With this barrage, Caruso seizes control of the narrative. And as he does, the race changes. Buscaino recognizes that his new rival will swallow up the conservative and San Fernando Valley voters he had been targeting. On May 12, he appears at The Grove to announce that he is dropping out and endorsing Caruso. 

“We share the same values,” Buscaino states at the event.

Five days later, Feuer, also languishing in the polls and unable to generate momentum even after releasing an ad featuring a dachshund riding a skateboard, also pulls the campaign plug. But at an Encino event, he announces that he will be backing Bass. 

“Rick Caruso’s campaign has been a toxic mix of false claims, promises he knows he can’t keep, and a desperate effort to distance himself from a failed record of leadership of USC,” Feuer proclaims, referring to the magnate candidate’s seat on the top school’s board of trustees. 

Chapter 16: Caustic Times

As the primary approaches, polls put Bass in the lead. Then the mud starts to fly. An independent group supporting Bass launches an ad describing Caruso as a “lifelong Republican” and seeks to ally him with the anti-choice movement. But even with these and other criticisms, Caruso seems to be made of Teflon as nothing thrown at him really sticks.

Yet everything tossed at Caruso comes back fivefold on Bass. Caruso and independent groups, including the union representing Los Angeles police officers, hit Bass with an unending barrage of ugly ads that range from saying she missed votes in the U.S. House of Representatives to spots seeking to tie her to City Hall corruption investigations. It’s ugly and unending and is still going on as the end is in sight. 

Rick Caruso attends the Rachel Zoe Resort Holiday Presentation at Rachel Zoe Boutique in Pacific Palisades, California. (Photo by Donato Sardella/Getty Images for Rachel Zoe)

Chapter 17: The Voters Like Karen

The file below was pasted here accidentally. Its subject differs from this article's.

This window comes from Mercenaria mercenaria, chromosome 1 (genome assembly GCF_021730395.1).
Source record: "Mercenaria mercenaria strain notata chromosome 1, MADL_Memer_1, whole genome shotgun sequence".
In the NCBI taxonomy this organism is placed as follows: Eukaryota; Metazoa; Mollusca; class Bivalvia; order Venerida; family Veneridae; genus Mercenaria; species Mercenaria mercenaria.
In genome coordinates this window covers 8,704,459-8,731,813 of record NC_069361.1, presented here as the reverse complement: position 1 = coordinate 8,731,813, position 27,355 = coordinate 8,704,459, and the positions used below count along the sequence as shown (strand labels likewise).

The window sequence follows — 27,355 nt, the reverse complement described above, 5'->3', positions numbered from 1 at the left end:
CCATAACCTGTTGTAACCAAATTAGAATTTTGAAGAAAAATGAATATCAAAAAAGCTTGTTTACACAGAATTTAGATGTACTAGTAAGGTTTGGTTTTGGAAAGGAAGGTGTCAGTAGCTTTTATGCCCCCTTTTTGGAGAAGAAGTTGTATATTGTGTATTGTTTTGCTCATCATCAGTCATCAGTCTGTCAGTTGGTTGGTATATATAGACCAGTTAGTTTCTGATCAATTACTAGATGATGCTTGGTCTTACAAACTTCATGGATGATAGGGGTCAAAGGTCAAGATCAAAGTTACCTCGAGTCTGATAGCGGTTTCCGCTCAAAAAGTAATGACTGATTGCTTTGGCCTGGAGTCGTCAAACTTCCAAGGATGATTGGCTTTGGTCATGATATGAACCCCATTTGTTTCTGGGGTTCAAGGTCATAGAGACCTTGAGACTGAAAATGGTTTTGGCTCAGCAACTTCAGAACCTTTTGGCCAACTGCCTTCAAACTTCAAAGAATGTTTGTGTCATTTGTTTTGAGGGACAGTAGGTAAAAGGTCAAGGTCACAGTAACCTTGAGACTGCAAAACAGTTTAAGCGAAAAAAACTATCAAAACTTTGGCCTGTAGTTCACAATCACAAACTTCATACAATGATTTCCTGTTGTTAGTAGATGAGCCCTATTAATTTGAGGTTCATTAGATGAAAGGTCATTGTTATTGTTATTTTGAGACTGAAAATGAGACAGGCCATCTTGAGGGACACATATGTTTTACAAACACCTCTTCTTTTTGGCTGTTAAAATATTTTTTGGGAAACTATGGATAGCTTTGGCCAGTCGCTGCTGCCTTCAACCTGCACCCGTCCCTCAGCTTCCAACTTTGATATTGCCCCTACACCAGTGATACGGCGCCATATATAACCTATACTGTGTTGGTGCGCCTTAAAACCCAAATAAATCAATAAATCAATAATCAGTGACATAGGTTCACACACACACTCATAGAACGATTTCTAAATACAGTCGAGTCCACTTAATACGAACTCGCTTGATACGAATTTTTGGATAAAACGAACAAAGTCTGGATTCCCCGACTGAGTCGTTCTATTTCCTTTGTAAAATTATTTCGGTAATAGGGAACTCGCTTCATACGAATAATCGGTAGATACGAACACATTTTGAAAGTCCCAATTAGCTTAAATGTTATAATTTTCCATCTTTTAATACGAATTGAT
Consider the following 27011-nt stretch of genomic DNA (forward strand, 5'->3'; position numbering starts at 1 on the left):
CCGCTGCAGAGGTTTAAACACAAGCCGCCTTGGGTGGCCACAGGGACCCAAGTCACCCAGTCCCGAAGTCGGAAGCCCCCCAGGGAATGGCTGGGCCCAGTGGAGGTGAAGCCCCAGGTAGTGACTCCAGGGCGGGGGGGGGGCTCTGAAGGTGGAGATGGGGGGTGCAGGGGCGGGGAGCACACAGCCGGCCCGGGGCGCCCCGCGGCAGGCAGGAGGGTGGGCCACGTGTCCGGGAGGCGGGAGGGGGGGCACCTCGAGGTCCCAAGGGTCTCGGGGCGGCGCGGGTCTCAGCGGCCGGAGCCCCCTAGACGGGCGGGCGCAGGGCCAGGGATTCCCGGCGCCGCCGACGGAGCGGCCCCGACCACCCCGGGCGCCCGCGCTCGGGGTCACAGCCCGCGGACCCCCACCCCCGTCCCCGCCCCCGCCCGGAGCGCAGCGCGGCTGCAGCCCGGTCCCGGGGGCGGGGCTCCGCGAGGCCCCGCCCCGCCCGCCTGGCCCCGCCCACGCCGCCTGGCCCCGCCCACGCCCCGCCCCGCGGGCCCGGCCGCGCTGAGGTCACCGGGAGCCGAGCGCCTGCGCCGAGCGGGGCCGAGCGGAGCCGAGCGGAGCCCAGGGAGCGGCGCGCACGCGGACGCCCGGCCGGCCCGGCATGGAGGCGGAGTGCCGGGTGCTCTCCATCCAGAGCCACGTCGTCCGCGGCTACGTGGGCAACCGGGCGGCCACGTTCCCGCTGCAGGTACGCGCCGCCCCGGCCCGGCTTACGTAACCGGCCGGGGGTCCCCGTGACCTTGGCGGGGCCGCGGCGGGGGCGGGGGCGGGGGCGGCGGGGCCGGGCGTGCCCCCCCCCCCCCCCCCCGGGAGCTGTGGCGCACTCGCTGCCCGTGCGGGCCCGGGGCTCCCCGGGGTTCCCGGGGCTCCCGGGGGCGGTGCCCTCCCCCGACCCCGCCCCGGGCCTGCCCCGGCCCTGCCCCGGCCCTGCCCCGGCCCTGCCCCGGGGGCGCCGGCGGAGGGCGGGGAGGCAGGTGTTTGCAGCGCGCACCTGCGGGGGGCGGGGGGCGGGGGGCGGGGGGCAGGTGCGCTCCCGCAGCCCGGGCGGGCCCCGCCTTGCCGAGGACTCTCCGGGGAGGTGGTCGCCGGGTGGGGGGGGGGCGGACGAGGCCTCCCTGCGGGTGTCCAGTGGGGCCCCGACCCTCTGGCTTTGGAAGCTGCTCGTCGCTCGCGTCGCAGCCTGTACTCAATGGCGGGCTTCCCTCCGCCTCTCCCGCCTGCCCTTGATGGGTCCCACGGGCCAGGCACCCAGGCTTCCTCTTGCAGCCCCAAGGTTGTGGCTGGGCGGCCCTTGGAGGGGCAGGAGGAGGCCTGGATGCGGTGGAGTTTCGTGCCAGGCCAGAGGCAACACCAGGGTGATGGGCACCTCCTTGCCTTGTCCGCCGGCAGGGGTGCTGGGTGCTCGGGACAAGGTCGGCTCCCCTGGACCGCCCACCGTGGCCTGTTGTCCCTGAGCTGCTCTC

Finally, June 7 arrives. On primary night, Caruso has a 5-percentage point lead. But as the molasses-slow vote counting proceeds, the outlook begins to change. When the race is certified a few weeks later, Bass is comfortably on top. She doesn’t approach the 50 percent threshold needed to win outright, but with 43 percent to Caruso’s 36 percent, it is an unquestioned victory. This is even more striking when you do the math: Caruso spent $176 per vote, and Bass shelled out $11.79.

No one else got close. In a distant third place was de León, followed by left-wing candidate Gina Viola. It is five months until the runoff and time to regroup. 

Chapter 18: Bass Is Back

With one round down, many observers expect Caruso to not just be spending big, but really, really big. Instead, he pretty much takes the summer off. Bass takes advantage and hosts an extensive series of fundraisers and keeps herself in the headlines with a retinue of policy announcements and big-name endorsements: Sen. Elizabeth Warren backs Bass. Then Hillary Clinton announces her support. President Joe Biden and Vice President Kamala Harris step up. So does Alex Padilla. Her campaign team has clearly learned from its sleepy-time mistake of the spring.

The result is that Bass clearly wins the summer. Some people begin to wonder if Caruso sees the proverbial writing on the wall. 

Chapter 19: A Bewildering Burglary